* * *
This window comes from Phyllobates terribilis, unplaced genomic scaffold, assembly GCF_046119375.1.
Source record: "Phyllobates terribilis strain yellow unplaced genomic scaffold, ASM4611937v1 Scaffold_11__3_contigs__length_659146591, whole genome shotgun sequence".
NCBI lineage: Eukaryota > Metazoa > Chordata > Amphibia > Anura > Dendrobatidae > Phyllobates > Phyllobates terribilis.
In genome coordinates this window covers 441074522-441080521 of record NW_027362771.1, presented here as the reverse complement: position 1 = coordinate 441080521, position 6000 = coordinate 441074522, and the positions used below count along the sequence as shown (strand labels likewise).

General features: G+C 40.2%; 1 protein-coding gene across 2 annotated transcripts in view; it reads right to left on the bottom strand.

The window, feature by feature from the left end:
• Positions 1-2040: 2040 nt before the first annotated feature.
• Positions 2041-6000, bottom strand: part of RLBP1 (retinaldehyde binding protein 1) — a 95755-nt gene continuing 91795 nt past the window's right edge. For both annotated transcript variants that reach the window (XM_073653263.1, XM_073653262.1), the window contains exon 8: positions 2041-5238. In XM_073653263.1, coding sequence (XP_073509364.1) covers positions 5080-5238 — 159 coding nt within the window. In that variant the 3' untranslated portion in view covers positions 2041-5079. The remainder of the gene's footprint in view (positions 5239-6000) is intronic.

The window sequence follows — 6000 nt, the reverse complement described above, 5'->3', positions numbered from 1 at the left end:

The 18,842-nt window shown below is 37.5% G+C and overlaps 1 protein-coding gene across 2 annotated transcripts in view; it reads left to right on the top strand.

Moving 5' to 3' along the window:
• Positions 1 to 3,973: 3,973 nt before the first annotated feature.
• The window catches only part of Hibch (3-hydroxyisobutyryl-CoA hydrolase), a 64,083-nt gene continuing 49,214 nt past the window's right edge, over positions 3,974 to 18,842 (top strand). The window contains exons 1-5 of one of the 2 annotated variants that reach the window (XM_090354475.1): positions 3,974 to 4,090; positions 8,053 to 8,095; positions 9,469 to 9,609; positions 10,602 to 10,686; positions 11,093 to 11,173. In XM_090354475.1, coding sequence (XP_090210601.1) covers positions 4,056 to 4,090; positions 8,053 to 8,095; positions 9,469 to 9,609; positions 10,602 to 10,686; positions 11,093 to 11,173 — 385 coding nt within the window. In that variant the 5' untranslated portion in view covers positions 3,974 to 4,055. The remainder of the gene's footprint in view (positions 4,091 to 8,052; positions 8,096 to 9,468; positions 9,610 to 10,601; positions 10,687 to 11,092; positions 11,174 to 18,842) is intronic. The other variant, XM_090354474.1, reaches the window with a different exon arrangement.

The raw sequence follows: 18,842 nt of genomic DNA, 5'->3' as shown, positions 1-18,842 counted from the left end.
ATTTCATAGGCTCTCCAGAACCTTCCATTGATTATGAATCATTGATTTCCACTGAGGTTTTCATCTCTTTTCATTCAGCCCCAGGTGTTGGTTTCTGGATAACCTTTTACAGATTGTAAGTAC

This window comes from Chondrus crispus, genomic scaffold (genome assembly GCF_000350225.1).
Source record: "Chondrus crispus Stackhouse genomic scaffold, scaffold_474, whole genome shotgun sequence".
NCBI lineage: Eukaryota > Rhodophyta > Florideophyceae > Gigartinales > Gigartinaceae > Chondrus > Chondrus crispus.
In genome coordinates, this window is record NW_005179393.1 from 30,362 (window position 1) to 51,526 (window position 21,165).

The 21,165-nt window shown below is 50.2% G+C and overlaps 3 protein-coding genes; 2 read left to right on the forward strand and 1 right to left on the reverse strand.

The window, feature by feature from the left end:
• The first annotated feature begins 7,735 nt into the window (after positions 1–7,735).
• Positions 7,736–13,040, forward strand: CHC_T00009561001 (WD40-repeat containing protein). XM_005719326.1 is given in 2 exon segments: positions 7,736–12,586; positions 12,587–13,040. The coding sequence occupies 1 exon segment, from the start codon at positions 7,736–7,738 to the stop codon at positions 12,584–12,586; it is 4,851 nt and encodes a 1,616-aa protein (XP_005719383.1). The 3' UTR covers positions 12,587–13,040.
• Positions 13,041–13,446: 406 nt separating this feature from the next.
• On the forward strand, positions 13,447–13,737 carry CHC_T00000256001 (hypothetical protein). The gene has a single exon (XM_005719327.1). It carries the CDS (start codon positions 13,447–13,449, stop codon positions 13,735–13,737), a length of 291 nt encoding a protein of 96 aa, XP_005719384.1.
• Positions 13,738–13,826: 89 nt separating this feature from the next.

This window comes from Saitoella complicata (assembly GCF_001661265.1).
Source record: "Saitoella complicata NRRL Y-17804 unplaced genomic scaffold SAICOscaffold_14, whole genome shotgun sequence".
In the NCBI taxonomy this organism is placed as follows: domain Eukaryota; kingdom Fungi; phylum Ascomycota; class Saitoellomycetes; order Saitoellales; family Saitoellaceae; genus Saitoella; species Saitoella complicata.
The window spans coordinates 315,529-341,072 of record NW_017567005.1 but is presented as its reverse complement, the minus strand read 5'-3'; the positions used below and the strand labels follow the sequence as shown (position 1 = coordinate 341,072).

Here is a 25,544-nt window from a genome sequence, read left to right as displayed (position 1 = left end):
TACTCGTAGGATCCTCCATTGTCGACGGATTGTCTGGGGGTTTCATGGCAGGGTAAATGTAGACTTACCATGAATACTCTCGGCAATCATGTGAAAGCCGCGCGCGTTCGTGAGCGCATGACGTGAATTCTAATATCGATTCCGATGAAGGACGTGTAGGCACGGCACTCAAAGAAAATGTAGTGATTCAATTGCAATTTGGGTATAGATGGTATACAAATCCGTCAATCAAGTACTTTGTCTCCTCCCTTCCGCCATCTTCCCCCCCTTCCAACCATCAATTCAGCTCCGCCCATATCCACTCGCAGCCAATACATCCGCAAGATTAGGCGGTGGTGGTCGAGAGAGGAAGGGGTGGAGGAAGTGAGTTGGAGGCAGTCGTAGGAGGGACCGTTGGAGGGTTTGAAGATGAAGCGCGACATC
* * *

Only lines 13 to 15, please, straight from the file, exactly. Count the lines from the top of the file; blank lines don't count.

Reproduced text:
• The window catches only part of Hibch (3-hydroxyisobutyryl-CoA hydrolase), a 64,083-nt gene continuing 49,214 nt past the window's right edge, over positions 3,974 to 18,842 (top strand). The window contains exons 1-5 of one of the 2 annotated variants that reach the window (XM_090354475.1): positions 3,974 to 4,090; positions 8,053 to 8,095; positions 9,469 to 9,609; positions 10,602 to 10,686; positions 11,093 to 11,173. In XM_090354475.1, coding sequence (XP_090210601.1) covers positions 4,056 to 4,090; positions 8,053 to 8,095; positions 9,469 to 9,609; positions 10,602 to 10,686; positions 11,093 to 11,173 — 385 coding nt within the window. In that variant the 5' untranslated portion in view covers positions 3,974 to 4,055. The remainder of the gene's footprint in view (positions 4,091 to 8,052; positions 8,096 to 9,468; positions 9,610 to 10,601; positions 10,687 to 11,092; positions 11,174 to 18,842) is intronic. The other variant, XM_090354474.1, reaches the window with a different exon arrangement.

The raw sequence follows: 18,842 nt of genomic DNA, 5'->3' as shown, positions 1-18,842 counted from the left end.
ATTTCATAGGCTCTCCAGAACCTTCCATTGATTATGAATCATTGATTTCCACTGAGGTTTTCATCTCTTTTCATTCAGCCCCAGGTGTTGGTTTCTGGATAACCTTTTACAGATTGTAAGTAC